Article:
Monday, November 12

Vets' Job Problems By the Numbers

Senator Edward Kennedy and Former Senator Max Cleland had a commentary in the Boston Globe yesterday about veterans' job prospects and the success (or lack thereof) of the government agencies in helping those with problems.

The point of the article, in 50 words or less, is that USERRA is a great law that isn't enforced and therefore isn't helping. They support this idea with data from a recent DOD survey. From the article:

In a 2006 survey, 23 percent of returning reservists and National Guard members who could not find a job said that their previous employer refused to rehire them - as required by the Uniformed Services Employment and Reemployment Rights Act. About 11,000 veterans came home to find that their former employers would not promptly take them back - in direct violation of that 1994 law. Even if they did get their job back, their employers often failed to provide them with full benefits. For example, more than 22,500 reported improper loss of seniority and seniority-related pay and benefits.

Employees who are denied these rights have to choose whether to accept the short stick or fight through an agency process that the Senators said could last up to seven years. That is, if they even know they have the choice.
From the article:
[R]ecent reports indicate that government agencies charged with enforcing the 1994 act are hamstrung by inefficiency and lack of coordination. Almost half of reservists and National Guardsmen who filed a complaint with the Department of Labor reported being dissatisfied with the handling of their case, and more than one-third reported that the department's response was not prompt.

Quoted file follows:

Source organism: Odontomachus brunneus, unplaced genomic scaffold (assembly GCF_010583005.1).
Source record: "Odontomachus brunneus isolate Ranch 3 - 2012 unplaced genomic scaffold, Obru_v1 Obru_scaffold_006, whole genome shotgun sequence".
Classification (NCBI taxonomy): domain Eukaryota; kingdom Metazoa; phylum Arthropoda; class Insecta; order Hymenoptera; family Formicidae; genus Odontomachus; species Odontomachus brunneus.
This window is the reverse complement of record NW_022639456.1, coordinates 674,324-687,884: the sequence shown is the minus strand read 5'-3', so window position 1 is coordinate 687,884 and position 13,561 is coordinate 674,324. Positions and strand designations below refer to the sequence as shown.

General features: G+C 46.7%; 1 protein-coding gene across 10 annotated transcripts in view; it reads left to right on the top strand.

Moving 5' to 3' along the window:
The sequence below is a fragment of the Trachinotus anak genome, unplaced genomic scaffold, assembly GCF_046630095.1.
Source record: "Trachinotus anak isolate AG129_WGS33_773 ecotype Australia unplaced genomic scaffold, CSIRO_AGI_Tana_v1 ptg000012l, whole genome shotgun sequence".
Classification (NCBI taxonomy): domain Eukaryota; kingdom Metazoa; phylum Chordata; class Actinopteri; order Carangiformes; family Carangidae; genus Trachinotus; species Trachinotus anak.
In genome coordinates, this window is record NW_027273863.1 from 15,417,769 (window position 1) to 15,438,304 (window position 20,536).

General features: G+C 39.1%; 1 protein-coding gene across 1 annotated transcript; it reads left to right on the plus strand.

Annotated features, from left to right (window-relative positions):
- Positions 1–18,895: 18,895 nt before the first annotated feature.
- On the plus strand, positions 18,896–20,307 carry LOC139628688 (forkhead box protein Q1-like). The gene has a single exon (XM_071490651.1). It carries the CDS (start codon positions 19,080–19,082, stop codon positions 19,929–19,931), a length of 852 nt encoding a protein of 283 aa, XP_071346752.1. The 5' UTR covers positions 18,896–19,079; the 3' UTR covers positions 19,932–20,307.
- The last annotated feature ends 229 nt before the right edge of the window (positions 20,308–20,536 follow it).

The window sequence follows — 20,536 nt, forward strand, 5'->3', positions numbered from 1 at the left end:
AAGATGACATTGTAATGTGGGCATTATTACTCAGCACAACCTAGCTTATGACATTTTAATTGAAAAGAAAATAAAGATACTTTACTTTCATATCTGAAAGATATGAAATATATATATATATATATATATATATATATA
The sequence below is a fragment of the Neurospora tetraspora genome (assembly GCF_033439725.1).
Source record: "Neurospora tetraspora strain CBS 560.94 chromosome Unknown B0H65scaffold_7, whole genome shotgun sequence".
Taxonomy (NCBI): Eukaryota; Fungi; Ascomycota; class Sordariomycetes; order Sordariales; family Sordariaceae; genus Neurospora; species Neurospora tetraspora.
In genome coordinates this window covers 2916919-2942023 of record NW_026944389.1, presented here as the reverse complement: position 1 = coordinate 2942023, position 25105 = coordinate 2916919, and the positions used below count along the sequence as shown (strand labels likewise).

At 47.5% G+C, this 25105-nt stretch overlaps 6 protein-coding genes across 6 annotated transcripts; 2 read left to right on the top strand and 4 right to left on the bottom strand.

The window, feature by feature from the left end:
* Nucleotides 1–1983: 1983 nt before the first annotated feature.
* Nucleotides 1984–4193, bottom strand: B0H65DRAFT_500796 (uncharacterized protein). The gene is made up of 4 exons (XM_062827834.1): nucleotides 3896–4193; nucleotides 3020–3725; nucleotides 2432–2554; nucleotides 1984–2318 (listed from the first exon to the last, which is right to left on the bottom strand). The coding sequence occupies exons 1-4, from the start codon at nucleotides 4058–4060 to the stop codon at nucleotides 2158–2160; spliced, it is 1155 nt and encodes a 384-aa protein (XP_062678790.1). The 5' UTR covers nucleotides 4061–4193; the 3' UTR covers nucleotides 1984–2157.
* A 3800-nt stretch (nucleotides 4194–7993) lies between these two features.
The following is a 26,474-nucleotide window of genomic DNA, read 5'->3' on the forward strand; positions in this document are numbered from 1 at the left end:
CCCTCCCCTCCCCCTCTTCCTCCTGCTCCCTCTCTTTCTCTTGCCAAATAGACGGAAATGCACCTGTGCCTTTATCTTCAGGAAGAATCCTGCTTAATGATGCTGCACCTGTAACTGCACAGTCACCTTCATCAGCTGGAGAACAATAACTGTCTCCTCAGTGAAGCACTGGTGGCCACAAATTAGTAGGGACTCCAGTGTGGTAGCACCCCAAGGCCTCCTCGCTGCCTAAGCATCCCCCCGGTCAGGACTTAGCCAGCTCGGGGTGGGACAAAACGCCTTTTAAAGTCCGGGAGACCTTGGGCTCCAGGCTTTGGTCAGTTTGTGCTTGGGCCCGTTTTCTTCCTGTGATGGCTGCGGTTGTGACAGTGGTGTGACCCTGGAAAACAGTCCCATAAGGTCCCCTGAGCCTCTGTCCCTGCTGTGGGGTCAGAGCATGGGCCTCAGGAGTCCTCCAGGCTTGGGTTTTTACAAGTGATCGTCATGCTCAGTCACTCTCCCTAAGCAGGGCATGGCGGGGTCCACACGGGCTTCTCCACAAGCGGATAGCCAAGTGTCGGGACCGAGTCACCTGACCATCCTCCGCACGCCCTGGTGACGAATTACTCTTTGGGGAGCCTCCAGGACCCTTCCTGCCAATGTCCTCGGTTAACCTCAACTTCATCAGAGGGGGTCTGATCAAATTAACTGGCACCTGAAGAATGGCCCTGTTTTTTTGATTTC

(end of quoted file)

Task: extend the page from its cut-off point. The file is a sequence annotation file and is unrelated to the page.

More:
The Senators point out that, on top of the inefficiencies in the process, government agency computer systems can't communicate with each other, so every agency the veteran deals with is isolated to itself. This could make it seriously hard for someone who, say, gets fired because he has to leave for rehab four times a week.

Worse yet, this person may not even know he has any recourse. From the article:
Almost a third of reservists surveyed in 2006 reported not receiving information on their reemployment rights during activation or deactivation. Obviously, veterans cannot exercise their rights if they don't know those rights exist.

So who's at fault here? We tend to agree with Senators - the government has got to do more, and finally giving vets preference in House employment is not enough. Most employers aren't sitting at home thinking up ways to screw veterans. Just like they aren't trying to be racist. Or pay men more than women. It's tough to run a business when workers aren't working, but they're still costing you money, and businesses are usually kept in line by the government enforcing its laws. This is the case for securities regulation, discrimination, pension benefits. But it seems that vets are pretty much expected to protect themselves. The article puts it better than we could:
These brave men and women stood guard for us, so that we can have a better and safer life - a steady job, a home, and a family. They deserve the same.